The outcome of a US criminal investigation into alleged bribery in a £43bn arms deal between Britain and Saudi Arabia was watered down following a secret lobbying campaign, according to a leaked document.
The confidential memo seen by the Guardian provides a rare insight into behind-the-scenes negotiations between an American law firm hired by a Saudi prince and the US Department of Justice (DoJ).
The discussions took place in the runup to the DoJ’s completion in 2010 of an investigation into the deal between Saudi Arabia and Britain’s biggest arms firm, BAE.
The Washington-based law firm boasted in the memo that it had wrung a string of concessions from investigators that led to the removal of potentially embarrassing details from an official document announcing their conclusions.
The memo sheds new light on one of the most contentious arms deals in history, and underlines the lengths taken to prevent disclosure of any material that might damage the west’s relationship with the Saudis.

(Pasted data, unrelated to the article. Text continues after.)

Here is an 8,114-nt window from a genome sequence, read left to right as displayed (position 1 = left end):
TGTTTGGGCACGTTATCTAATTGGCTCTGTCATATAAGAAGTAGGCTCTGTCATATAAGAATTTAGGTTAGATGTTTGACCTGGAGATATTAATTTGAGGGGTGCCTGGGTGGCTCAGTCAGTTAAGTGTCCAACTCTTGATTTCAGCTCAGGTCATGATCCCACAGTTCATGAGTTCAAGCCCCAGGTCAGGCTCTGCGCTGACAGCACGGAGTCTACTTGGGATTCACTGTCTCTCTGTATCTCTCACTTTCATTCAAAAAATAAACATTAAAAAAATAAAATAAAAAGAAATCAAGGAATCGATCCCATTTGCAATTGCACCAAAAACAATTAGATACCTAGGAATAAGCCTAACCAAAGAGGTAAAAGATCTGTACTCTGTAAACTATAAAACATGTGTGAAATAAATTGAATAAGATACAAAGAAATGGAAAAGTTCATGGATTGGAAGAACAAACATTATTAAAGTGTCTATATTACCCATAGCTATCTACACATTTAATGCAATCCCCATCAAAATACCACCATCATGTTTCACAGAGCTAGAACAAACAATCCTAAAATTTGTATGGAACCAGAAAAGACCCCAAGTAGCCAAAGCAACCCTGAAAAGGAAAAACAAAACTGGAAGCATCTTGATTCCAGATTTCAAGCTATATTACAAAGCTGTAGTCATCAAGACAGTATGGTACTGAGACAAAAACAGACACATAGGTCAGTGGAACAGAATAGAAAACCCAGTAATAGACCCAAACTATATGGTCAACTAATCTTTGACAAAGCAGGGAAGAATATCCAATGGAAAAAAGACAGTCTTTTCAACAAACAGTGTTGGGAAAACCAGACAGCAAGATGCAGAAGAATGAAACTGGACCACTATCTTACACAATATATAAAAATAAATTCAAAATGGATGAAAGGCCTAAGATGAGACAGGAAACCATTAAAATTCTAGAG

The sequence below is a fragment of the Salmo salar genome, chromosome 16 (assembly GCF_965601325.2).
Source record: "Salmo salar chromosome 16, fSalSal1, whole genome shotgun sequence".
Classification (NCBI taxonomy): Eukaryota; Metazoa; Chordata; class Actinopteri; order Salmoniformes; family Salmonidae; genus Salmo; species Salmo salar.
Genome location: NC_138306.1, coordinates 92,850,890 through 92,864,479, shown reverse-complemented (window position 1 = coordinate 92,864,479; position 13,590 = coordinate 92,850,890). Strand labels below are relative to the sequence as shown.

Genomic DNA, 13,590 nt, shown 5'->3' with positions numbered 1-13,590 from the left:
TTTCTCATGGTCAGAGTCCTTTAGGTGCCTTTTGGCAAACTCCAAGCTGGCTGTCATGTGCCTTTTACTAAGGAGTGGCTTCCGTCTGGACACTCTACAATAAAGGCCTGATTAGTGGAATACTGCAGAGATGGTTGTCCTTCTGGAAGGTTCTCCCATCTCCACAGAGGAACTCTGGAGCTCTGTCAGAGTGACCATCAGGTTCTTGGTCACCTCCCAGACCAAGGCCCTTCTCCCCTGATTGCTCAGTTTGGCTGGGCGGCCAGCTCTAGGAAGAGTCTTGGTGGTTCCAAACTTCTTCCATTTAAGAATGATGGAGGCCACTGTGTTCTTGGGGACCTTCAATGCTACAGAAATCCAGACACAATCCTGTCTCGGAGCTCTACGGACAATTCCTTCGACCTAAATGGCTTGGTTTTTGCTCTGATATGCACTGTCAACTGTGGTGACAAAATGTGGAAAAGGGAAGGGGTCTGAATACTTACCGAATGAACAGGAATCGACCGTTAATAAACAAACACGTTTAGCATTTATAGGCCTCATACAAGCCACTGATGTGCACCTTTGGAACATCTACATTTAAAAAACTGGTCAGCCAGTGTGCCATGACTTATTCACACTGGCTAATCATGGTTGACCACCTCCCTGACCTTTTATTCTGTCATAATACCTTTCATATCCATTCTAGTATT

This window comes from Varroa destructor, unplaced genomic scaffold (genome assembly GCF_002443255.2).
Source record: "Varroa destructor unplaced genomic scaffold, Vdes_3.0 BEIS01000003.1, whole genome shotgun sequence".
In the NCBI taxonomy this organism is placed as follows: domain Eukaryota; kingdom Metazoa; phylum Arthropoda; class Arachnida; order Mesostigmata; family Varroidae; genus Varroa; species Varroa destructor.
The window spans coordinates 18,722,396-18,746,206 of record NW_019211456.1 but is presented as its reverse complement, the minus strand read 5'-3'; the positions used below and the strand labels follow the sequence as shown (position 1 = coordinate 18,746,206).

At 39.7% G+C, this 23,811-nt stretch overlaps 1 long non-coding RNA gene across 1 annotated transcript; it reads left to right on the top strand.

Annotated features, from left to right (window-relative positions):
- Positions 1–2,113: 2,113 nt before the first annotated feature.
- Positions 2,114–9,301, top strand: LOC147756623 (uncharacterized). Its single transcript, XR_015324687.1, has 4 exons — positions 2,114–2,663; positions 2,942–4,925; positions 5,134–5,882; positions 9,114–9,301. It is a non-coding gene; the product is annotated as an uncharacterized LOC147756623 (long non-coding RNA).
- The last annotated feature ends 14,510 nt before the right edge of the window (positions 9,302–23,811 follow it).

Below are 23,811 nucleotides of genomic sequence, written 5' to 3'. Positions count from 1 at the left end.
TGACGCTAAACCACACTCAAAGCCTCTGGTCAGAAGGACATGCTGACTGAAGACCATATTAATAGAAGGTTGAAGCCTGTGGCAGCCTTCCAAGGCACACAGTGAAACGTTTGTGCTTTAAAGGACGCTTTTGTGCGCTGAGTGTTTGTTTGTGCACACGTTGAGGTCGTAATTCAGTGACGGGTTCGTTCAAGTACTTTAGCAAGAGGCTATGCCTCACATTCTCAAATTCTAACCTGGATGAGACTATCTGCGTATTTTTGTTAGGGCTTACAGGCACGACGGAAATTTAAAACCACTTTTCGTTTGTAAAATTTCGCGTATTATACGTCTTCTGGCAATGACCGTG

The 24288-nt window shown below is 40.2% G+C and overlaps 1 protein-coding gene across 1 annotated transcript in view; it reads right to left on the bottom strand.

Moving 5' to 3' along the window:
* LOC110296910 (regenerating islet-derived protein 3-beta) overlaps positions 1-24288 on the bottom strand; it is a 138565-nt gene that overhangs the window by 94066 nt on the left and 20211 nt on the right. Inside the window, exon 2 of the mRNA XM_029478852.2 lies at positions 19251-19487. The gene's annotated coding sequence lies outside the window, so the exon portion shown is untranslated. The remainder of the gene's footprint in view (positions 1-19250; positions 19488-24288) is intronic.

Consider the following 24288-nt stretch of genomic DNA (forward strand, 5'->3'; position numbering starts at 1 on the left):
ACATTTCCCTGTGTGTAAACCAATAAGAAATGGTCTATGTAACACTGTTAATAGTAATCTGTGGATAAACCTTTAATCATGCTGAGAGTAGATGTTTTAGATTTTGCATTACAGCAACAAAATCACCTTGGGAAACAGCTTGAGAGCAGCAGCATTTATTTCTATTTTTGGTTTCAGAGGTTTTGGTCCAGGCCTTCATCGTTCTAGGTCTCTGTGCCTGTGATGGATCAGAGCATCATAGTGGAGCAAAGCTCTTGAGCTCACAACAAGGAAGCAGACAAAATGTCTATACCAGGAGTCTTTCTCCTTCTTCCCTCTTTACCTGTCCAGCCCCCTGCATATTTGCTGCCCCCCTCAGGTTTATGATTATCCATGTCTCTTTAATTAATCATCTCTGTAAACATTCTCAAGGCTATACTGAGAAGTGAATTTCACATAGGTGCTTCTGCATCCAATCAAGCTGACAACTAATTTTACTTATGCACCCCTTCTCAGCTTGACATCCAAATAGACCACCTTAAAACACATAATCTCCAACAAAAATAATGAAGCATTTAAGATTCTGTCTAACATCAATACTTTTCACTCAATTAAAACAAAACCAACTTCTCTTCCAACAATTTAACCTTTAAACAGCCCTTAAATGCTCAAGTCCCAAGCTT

That relationship comes under the spotlight again this week with the visit to Britain of Saudi Arabia’s de facto ruler, crown prince Mohammed bin Salman, who is due to meet Theresa May in Downing Street. In November he initiated what has been portrayed as a drive to recoup billions of dollars accrued through corruption.
At least one prince alleged to have accepted a bribe in the arms deal was among 30 senior Saudis held under house arrest at the Ritz-Carlton in Riyadh.
Britain and Saudi Arabia have long sought to keep secret details of the arms deal known as al-Yamamah, which involved planes and other military equipment.
The leaked memo shows how a member of the Saudi royal family, Prince Bandar bin Sultan, hired a lobbying firm run by a former head of the FBI, Louis Freeh. According to the memo, the prince was a “key target” of the DoJ investigation after the Guardian revealed he had allegedly received more than £1bn in secret payments from BAE. (end of excerpt)
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